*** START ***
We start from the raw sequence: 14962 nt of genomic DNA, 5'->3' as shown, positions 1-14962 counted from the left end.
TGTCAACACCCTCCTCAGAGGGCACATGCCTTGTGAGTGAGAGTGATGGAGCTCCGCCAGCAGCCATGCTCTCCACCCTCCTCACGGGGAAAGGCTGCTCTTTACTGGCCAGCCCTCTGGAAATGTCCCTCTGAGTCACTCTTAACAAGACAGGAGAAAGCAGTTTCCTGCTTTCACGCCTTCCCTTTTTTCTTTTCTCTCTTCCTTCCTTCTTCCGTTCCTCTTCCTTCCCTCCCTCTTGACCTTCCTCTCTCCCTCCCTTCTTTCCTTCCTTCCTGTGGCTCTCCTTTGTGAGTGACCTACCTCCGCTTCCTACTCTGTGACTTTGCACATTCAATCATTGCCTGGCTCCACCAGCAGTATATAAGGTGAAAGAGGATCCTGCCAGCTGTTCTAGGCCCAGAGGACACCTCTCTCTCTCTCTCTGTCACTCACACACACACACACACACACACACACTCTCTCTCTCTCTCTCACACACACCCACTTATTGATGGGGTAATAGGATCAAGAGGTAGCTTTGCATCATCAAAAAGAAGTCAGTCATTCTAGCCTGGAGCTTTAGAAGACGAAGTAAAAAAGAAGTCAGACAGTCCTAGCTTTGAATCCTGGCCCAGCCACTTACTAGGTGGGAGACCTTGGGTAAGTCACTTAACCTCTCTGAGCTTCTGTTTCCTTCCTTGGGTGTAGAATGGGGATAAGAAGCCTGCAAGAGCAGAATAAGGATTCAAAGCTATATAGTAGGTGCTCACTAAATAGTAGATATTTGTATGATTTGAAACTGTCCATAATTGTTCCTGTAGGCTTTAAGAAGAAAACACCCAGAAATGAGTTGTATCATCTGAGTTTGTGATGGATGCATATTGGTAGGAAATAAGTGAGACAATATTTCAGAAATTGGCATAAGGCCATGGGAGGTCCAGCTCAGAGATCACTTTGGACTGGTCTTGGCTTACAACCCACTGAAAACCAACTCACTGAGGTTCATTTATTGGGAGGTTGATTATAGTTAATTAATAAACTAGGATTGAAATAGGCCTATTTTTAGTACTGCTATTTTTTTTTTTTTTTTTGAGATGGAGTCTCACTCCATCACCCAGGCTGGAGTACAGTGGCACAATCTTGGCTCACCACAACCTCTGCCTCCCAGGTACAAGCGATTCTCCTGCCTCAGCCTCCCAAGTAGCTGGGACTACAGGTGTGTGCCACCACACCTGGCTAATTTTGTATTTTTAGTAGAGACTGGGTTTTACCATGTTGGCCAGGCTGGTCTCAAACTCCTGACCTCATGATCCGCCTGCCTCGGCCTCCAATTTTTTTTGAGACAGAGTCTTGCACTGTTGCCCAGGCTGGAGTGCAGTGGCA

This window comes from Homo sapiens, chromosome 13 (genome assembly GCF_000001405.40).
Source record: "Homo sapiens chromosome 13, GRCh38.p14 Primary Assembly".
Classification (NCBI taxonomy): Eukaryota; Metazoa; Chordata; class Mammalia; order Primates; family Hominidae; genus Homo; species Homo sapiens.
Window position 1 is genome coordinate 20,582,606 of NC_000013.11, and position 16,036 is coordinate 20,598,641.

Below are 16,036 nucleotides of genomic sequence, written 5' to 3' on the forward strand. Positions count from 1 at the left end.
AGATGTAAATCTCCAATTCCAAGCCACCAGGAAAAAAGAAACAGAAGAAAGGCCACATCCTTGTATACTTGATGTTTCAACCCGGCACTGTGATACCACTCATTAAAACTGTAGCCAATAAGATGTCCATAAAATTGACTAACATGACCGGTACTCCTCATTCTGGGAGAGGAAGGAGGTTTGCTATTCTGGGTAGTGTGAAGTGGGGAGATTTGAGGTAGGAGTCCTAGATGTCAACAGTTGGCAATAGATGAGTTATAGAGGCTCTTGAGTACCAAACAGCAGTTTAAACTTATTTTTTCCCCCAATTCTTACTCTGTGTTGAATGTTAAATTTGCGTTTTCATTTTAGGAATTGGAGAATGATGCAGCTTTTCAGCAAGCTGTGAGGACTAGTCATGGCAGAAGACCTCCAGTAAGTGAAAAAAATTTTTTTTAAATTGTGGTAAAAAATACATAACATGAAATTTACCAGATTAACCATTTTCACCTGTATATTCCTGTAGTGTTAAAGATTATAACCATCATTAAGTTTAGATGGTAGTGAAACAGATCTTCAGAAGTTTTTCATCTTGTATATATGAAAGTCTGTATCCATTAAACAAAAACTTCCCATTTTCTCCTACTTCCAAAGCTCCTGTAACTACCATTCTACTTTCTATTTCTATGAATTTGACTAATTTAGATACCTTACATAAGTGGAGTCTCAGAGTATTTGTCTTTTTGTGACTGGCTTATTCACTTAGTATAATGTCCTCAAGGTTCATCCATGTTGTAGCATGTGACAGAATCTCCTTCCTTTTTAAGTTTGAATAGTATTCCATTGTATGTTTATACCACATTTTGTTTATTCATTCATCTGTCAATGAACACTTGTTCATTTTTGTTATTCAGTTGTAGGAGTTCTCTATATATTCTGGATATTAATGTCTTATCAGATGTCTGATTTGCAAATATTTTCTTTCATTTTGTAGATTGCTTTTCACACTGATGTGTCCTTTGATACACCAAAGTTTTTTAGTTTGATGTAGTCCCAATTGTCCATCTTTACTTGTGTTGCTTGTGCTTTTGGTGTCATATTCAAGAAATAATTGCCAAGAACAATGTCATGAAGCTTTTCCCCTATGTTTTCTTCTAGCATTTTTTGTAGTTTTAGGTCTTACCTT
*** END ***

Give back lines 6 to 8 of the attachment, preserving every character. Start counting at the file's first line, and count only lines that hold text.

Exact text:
Window position 1 is genome coordinate 20,582,606 of NC_000013.11, and position 16,036 is coordinate 20,598,641.

Below are 16,036 nucleotides of genomic sequence, written 5' to 3' on the forward strand. Positions count from 1 at the left end.
AGATGTAAATCTCCAATTCCAAGCCACCAGGAAAAAAGAAACAGAAGAAAGGCCACATCCTTGTATACTTGATGTTTCAACCCGGCACTGTGATACCACTCATTAAAACTGTAGCCAATAAGATGTCCATAAAATTGACTAACATGACCGGTACTCCTCATTCTGGGAGAGGAAGGAGGTTTGCTATTCTGGGTAGTGTGAAGTGGGGAGATTTGAGGTAGGAGTCCTAGATGTCAACAGTTGGCAATAGATGAGTTATAGAGGCTCTTGAGTACCAAACAGCAGTTTAAACTTATTTTTTCCCCCAATTCTTACTCTGTGTTGAATGTTAAATTTGCGTTTTCATTTTAGGAATTGGAGAATGATGCAGCTTTTCAGCAAGCTGTGAGGACTAGTCATGGCAGAAGACCTCCAGTAAGTGAAAAAAATTTTTTTTAAATTGTGGTAAAAAATACATAACATGAAATTTACCAGATTAACCATTTTCACCTGTATATTCCTGTAGTGTTAAAGATTATAACCATCATTAAGTTTAGATGGTAGTGAAACAGATCTTCAGAAGTTTTTCATCTTGTATATATGAAAGTCTGTATCCATTAAACAAAAACTTCCCATTTTCTCCTACTTCCAAAGCTCCTGTAACTACCATTCTACTTTCTATTTCTATGAATTTGACTAATTTAGATACCTTACATAAGTGGAGTCTCAGAGTATTTGTCTTTTTGTGACTGGCTTATTCACTTAGTATAATGTCCTCAAGGTTCATCCATGTTGTAGCATGTGACAGAATCTCCTTCCTTTTTAAGTTTGAATAGTATTCCATTGTATGTTTATACCACATTTTGTTTATTCATTCATCTGTCAATGAACACTTGTTCATTTTTGTTATTCAGTTGTAGGAGTTCTCTATATATTCTGGATATTAATGTCTTATCAGATGTCTGATTTGCAAATATTTTCTTTCATTTTGTAGATTGCTTTTCACACTGATGTGTCCTTTGATACACCAAAGTTTTTTAGTTTGATGTAGTCCCAATTGTCCATCTTTACTTGTGTTGCTTGTGCTTTTGGTGTCATATTCAAGAAATAATTGCCAAGAACAATGTCATGAAGCTTTTCCCCTATGTTTTCTTCTAGCATTTTTTGTAGTTTTAGGTCTTACCTT